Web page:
Julius Sumner Miller

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What we do, if we are successful, is to stir interest in the matter at hand, awaken enthusiasm for it, arouse a curiosity, kindle a feeling, fire up the imagination.

Professor Julius Sumner Miller (May 17, 1909April 14, 1987) was an American science popularizer. He is best known for his work on children's television programs.

Quotes[edit]

Why cloud the charm of a Chladni plate with a Bessel function?
  • My view is this: We teach nothing. We do not teach physics nor do we teach students. (I take physics merely as an example.) What is the same thing: No one is taught anything! Here lies the folly of this business. We try to teach somebody nothing. This is a sorry endeavour for no one can be taught a thing.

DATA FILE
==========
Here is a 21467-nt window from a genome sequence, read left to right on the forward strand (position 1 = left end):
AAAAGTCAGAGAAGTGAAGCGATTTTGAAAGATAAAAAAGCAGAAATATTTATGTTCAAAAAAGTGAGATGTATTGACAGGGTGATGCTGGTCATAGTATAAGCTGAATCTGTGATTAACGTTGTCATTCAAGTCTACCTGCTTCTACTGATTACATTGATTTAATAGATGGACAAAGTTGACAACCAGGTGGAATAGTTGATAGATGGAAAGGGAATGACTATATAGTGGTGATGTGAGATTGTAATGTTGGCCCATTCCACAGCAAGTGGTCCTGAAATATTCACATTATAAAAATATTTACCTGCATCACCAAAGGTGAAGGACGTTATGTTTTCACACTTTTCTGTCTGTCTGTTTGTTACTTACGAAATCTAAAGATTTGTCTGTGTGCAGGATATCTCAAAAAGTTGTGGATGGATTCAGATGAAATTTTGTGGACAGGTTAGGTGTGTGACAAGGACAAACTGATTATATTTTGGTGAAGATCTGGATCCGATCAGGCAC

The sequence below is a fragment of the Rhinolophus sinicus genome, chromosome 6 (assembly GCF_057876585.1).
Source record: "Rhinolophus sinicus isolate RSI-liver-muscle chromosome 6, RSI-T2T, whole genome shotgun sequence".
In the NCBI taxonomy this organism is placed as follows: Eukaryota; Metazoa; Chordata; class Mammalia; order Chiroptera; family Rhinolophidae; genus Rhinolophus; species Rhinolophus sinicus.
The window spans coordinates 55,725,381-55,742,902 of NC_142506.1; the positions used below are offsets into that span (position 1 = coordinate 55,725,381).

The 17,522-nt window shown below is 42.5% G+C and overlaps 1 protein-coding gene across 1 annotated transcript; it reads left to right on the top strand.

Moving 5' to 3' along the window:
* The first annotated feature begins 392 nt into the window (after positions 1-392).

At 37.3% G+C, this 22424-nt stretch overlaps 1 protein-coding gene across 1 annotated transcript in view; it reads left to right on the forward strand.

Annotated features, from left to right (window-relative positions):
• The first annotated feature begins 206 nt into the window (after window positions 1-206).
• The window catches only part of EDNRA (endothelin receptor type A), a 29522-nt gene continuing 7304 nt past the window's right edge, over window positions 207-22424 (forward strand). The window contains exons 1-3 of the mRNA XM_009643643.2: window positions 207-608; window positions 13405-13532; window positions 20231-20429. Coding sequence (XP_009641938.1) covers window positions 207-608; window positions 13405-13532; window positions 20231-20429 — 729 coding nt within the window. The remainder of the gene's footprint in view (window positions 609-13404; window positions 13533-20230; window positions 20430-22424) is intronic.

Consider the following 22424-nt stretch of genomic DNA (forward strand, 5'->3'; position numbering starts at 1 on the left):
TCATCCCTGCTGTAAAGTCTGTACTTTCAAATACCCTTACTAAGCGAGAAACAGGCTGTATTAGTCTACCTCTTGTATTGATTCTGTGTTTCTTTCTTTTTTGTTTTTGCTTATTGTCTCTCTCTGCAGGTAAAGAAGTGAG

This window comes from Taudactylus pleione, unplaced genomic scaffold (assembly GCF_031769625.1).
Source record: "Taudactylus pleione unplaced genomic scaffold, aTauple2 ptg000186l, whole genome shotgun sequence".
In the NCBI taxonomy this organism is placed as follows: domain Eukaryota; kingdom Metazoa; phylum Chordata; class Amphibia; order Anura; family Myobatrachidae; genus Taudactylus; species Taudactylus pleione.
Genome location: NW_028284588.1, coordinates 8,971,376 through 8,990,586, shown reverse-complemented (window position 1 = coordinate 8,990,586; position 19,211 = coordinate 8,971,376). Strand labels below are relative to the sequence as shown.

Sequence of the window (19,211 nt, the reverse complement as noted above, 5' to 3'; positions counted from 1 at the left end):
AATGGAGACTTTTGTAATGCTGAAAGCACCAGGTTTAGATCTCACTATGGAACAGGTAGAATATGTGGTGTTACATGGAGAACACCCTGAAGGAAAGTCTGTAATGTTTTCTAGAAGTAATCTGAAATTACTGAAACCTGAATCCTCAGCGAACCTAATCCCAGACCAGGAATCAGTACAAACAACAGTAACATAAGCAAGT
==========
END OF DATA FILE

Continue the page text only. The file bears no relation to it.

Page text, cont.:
What we do, if we are successful, is to stir interest in the matter at hand, awaken enthusiasm for it, arouse a curiosity, kindle a feeling, fire up the imagination. To my own teachers who handled me in this way, I owe a great and lasting debt.
    • Julius Sumner Miller, in What Science Teaching Needs, Junior college journal, volume 38 (1967), by American Association of Junior Colleges, Stanford University.
  • I knew my purpose well and clear: to show how Nature behaves without cluttering its beauty with abtruse mathematics. Why cloud the charm of a Chladni plate with a Bessel function?
    • Julius Sumner Miller (1989). The Days of My Life: An Autobiography. Macmillan Publishers. p. 212. ISBN 0333503376. 
  • Whatever work you undertake to do in your lifetime, it is very important that first you have a passion for it - you know, get excited about it - and second, that you have fun with it. That's important. Otherwise, you see, your work becomes nothing but an idle chore. Then, you hate the life you live.
  • Why is it so?
    • Stock phrase, used normally when he had demonstrated something to an audience, and wanted it explained.

External links[edit]

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